A letter from Dennis Evans, who runs the San Lucas Toliman Scholars program (our club supports a number of students in this program in Guatemala):
Dear family, friends and sponsors,
Coming across the lake by boat, after visiting Panajachel, the clouds behind the volcano seemed much darker than usual. When I got home I found that there was a major fire on the far side of the volcano. Over the next eight days there was a lot of aerial activity, as private crop spraying planes joined an air force helicopter in assisting those on the ground. An army detachment joined volunteer firefighters from various communities including some from.Guatemala City. For the first few days, efforts were hampered by strong winds. Then the wind dropped, and an answer to a prayer, it rained. The first rain this year. The next day the fires were finally put out.
Fortunately, no homes were threatened by the fire, the worst in the twenty years I have lived in San Lucas. Serious environmental damage, but hopefully the forests on the slopes of the volcano will eventually recover.
Within the Mayan culture, family is very important. For little children, one of the signs of starting to grow up is when they can start helping the family. Girls tend to help by learning weaving and embroidery. They look after their younger siblings, and many learn to make tortillas and cook. Boys sometimes learn to cook, but I don’t know any who make tortillas!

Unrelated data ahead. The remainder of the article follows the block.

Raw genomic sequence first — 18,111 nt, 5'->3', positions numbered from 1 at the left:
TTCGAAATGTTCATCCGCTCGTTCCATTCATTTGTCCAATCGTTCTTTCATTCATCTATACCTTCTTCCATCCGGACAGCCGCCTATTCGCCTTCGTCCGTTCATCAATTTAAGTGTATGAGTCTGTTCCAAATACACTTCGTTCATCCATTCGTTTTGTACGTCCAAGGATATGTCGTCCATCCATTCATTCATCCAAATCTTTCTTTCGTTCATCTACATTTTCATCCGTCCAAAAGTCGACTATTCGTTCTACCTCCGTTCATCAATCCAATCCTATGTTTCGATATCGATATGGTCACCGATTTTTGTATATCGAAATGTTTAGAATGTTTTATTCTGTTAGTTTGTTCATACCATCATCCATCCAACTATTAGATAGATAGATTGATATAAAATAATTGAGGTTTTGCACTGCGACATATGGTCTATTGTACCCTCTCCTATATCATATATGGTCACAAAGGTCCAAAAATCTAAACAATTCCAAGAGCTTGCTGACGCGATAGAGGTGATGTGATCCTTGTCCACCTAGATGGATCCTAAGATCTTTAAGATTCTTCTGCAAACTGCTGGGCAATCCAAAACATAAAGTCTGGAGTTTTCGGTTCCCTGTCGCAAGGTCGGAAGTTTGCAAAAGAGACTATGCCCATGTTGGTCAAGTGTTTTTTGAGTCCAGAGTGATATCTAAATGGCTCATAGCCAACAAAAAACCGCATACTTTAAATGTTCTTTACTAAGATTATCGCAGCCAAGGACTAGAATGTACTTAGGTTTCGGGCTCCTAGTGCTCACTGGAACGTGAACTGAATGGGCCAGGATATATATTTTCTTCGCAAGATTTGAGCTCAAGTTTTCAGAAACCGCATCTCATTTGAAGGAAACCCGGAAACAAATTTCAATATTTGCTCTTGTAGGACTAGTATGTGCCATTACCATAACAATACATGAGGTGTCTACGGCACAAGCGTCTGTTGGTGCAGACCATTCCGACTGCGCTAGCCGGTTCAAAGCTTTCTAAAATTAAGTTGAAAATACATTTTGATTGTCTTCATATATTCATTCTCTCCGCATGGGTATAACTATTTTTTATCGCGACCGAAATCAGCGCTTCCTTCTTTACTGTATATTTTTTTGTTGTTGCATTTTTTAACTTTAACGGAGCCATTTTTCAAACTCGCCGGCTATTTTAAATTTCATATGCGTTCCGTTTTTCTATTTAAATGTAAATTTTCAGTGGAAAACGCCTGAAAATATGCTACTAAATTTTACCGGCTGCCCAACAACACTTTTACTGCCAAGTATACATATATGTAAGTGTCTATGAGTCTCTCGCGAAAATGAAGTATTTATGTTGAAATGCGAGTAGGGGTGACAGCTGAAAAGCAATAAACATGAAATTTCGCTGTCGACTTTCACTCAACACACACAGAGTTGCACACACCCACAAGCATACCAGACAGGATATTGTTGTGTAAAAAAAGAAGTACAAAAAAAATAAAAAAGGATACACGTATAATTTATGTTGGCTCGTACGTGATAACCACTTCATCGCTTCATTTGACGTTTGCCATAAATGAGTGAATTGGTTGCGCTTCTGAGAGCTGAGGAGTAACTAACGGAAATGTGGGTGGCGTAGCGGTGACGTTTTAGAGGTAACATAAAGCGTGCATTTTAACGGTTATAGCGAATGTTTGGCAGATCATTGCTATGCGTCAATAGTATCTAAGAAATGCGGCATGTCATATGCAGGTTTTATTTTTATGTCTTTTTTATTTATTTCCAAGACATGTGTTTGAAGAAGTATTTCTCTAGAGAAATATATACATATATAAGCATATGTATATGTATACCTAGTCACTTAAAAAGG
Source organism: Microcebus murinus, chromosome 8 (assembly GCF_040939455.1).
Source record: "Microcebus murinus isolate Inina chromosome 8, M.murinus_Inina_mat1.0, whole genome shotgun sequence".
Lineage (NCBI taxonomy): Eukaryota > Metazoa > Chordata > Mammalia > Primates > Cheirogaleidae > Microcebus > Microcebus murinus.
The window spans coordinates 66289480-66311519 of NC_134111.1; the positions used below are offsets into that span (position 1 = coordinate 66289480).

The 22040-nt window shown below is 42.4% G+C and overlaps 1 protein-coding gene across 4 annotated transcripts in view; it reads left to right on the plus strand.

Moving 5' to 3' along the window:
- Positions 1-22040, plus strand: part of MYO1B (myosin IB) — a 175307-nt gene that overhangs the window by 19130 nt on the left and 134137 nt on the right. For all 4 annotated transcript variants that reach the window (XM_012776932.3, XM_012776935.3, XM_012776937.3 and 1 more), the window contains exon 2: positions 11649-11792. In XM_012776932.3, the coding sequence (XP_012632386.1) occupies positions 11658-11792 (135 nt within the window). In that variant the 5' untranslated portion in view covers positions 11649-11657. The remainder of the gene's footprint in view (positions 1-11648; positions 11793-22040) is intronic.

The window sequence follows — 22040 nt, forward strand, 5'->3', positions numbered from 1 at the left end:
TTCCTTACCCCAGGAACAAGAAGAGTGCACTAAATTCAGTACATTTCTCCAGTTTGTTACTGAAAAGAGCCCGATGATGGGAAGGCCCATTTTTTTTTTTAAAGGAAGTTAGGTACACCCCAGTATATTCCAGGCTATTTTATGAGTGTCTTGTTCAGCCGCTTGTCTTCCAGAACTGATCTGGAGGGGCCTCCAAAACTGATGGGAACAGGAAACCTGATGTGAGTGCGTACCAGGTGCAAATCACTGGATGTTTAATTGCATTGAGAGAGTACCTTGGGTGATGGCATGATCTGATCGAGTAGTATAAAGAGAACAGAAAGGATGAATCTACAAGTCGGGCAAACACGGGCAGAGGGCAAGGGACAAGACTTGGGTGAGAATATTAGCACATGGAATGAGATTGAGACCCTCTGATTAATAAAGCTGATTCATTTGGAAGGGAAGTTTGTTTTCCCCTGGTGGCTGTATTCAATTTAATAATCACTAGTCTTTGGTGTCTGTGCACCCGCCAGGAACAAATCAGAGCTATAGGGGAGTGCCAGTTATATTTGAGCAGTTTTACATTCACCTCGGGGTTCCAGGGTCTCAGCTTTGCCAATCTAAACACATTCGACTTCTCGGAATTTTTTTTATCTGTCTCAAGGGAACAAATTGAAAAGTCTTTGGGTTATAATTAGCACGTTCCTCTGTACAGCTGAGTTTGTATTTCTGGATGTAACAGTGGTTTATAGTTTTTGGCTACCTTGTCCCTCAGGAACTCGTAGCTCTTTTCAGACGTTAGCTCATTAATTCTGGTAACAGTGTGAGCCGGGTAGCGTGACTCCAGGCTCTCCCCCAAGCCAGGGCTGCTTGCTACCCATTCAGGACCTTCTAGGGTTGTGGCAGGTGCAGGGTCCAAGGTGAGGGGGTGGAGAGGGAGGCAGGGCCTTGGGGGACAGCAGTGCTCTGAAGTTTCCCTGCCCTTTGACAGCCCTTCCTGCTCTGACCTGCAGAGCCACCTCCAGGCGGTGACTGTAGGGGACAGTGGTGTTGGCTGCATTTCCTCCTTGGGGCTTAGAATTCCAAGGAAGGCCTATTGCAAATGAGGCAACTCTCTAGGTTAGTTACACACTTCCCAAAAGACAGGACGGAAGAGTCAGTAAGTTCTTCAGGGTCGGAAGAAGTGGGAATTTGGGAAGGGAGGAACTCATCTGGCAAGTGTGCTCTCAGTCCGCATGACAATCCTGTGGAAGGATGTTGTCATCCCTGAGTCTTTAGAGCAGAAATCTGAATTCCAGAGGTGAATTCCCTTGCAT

The family has a constant need for firewood. You can’t just take firewood from anywhere, and sometimes the young people in the family will walk for an hour or more, to where they can cut and collect firewood. Then they walk back, carrying their load. Normally, it’s the boys who collect firewood, but if there are no boys in the family, the girls go.
Attached are some photos of sponsored students helping their families
With the education and health authorities changing the rules frequently, this school year has got off to an erratic start. Some students only have classes on one or two days a week and do the rest of their studying at home, but they are so glad to see each other! Masks and ‘social distancing’ in school, but when they get out … they tend to huddle. At least most keep their masks on for a while, as the law dictates.
A benefactor sent us money to help poor families. We got a group of sponsored students and made up a hundred food parcels to distribute to some of the poorest families in the area. The recipients were very grateful!
Thank you, all of you, for your continued support and encouragement. These are challenging times. As always, the kids here have a ready smile and hope for the future. Thank you for helping give them that hope!
All best wishes,